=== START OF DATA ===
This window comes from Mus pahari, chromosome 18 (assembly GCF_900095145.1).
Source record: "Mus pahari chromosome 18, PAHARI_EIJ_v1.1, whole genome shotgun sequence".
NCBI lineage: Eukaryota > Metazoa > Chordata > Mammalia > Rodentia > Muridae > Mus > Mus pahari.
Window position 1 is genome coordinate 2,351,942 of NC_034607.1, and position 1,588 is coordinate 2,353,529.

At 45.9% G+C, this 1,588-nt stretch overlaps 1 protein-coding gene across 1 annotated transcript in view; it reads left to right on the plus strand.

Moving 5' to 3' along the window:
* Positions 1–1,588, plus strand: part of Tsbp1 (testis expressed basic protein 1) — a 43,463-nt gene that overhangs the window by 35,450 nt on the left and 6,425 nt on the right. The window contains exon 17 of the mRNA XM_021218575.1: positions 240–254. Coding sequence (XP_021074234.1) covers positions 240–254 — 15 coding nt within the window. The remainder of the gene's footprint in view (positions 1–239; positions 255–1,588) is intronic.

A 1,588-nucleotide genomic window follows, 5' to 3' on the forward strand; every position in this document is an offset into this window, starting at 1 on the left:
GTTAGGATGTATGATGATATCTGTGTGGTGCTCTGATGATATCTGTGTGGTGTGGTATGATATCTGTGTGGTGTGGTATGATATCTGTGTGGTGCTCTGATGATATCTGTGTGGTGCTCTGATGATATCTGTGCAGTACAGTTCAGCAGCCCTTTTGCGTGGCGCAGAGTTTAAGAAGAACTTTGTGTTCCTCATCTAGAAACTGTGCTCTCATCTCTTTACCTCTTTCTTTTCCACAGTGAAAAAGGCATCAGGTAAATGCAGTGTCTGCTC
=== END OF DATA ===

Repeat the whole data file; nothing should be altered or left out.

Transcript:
This window comes from Mus pahari, chromosome 18 (assembly GCF_900095145.1).
Source record: "Mus pahari chromosome 18, PAHARI_EIJ_v1.1, whole genome shotgun sequence".
NCBI lineage: Eukaryota > Metazoa > Chordata > Mammalia > Rodentia > Muridae > Mus > Mus pahari.
Window position 1 is genome coordinate 2,351,942 of NC_034607.1, and position 1,588 is coordinate 2,353,529.

At 45.9% G+C, this 1,588-nt stretch overlaps 1 protein-coding gene across 1 annotated transcript in view; it reads left to right on the plus strand.

Moving 5' to 3' along the window:
* Positions 1–1,588, plus strand: part of Tsbp1 (testis expressed basic protein 1) — a 43,463-nt gene that overhangs the window by 35,450 nt on the left and 6,425 nt on the right. The window contains exon 17 of the mRNA XM_021218575.1: positions 240–254. Coding sequence (XP_021074234.1) covers positions 240–254 — 15 coding nt within the window. The remainder of the gene's footprint in view (positions 1–239; positions 255–1,588) is intronic.

A 1,588-nucleotide genomic window follows, 5' to 3' on the forward strand; every position in this document is an offset into this window, starting at 1 on the left:
GTTAGGATGTATGATGATATCTGTGTGGTGCTCTGATGATATCTGTGTGGTGTGGTATGATATCTGTGTGGTGTGGTATGATATCTGTGTGGTGCTCTGATGATATCTGTGTGGTGCTCTGATGATATCTGTGCAGTACAGTTCAGCAGCCCTTTTGCGTGGCGCAGAGTTTAAGAAGAACTTTGTGTTCCTCATCTAGAAACTGTGCTCTCATCTCTTTACCTCTTTCTTTTCCACAGTGAAAAAGGCATCAGGTAAATGCAGTGTCTGCTC